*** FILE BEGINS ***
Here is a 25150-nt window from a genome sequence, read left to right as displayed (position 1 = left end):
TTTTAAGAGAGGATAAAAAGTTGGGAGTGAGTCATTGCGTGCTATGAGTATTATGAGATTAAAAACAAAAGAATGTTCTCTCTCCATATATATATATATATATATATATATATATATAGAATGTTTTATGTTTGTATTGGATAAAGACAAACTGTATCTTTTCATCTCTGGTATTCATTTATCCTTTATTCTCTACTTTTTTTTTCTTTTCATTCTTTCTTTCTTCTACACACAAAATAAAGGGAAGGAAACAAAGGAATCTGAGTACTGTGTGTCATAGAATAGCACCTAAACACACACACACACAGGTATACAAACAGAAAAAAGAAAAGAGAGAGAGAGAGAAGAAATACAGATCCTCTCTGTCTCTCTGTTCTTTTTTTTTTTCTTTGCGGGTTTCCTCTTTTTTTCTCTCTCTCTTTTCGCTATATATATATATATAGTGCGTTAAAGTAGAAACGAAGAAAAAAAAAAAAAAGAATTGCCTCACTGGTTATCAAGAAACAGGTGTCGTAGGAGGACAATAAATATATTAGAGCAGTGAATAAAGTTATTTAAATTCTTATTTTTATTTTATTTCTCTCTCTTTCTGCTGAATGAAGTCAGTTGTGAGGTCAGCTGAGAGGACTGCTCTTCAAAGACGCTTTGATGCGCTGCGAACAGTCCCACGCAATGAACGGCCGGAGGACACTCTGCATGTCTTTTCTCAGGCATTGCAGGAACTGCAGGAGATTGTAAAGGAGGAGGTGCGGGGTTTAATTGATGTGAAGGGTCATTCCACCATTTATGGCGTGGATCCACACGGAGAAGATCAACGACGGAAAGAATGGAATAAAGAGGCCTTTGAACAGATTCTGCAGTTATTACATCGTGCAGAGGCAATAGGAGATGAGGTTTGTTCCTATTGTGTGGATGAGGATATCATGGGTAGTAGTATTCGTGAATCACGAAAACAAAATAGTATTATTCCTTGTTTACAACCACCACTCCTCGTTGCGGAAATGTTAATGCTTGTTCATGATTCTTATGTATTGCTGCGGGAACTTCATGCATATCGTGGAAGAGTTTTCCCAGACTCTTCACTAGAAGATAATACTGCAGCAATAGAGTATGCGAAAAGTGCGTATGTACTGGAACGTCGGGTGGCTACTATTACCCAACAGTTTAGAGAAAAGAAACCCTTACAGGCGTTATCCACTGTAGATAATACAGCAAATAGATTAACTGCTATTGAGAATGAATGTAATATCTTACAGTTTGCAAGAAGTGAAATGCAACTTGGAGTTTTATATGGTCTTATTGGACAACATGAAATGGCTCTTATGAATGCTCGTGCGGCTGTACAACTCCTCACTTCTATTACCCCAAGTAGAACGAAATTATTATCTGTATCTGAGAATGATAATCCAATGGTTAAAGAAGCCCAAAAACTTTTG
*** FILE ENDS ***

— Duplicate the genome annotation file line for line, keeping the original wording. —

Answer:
Here is a 25150-nt window from a genome sequence, read left to right as displayed (position 1 = left end):
TTTTAAGAGAGGATAAAAAGTTGGGAGTGAGTCATTGCGTGCTATGAGTATTATGAGATTAAAAACAAAAGAATGTTCTCTCTCCATATATATATATATATATATATATATATATATAGAATGTTTTATGTTTGTATTGGATAAAGACAAACTGTATCTTTTCATCTCTGGTATTCATTTATCCTTTATTCTCTACTTTTTTTTTCTTTTCATTCTTTCTTTCTTCTACACACAAAATAAAGGGAAGGAAACAAAGGAATCTGAGTACTGTGTGTCATAGAATAGCACCTAAACACACACACACACAGGTATACAAACAGAAAAAAGAAAAGAGAGAGAGAGAGAAGAAATACAGATCCTCTCTGTCTCTCTGTTCTTTTTTTTTTTCTTTGCGGGTTTCCTCTTTTTTTCTCTCTCTCTTTTCGCTATATATATATATATAGTGCGTTAAAGTAGAAACGAAGAAAAAAAAAAAAAAGAATTGCCTCACTGGTTATCAAGAAACAGGTGTCGTAGGAGGACAATAAATATATTAGAGCAGTGAATAAAGTTATTTAAATTCTTATTTTTATTTTATTTCTCTCTCTTTCTGCTGAATGAAGTCAGTTGTGAGGTCAGCTGAGAGGACTGCTCTTCAAAGACGCTTTGATGCGCTGCGAACAGTCCCACGCAATGAACGGCCGGAGGACACTCTGCATGTCTTTTCTCAGGCATTGCAGGAACTGCAGGAGATTGTAAAGGAGGAGGTGCGGGGTTTAATTGATGTGAAGGGTCATTCCACCATTTATGGCGTGGATCCACACGGAGAAGATCAACGACGGAAAGAATGGAATAAAGAGGCCTTTGAACAGATTCTGCAGTTATTACATCGTGCAGAGGCAATAGGAGATGAGGTTTGTTCCTATTGTGTGGATGAGGATATCATGGGTAGTAGTATTCGTGAATCACGAAAACAAAATAGTATTATTCCTTGTTTACAACCACCACTCCTCGTTGCGGAAATGTTAATGCTTGTTCATGATTCTTATGTATTGCTGCGGGAACTTCATGCATATCGTGGAAGAGTTTTCCCAGACTCTTCACTAGAAGATAATACTGCAGCAATAGAGTATGCGAAAAGTGCGTATGTACTGGAACGTCGGGTGGCTACTATTACCCAACAGTTTAGAGAAAAGAAACCCTTACAGGCGTTATCCACTGTAGATAATACAGCAAATAGATTAACTGCTATTGAGAATGAATGTAATATCTTACAGTTTGCAAGAAGTGAAATGCAACTTGGAGTTTTATATGGTCTTATTGGACAACATGAAATGGCTCTTATGAATGCTCGTGCGGCTGTACAACTCCTCACTTCTATTACCCCAAGTAGAACGAAATTATTATCTGTATCTGAGAATGATAATCCAATGGTTAAAGAAGCCCAAAAACTTTTG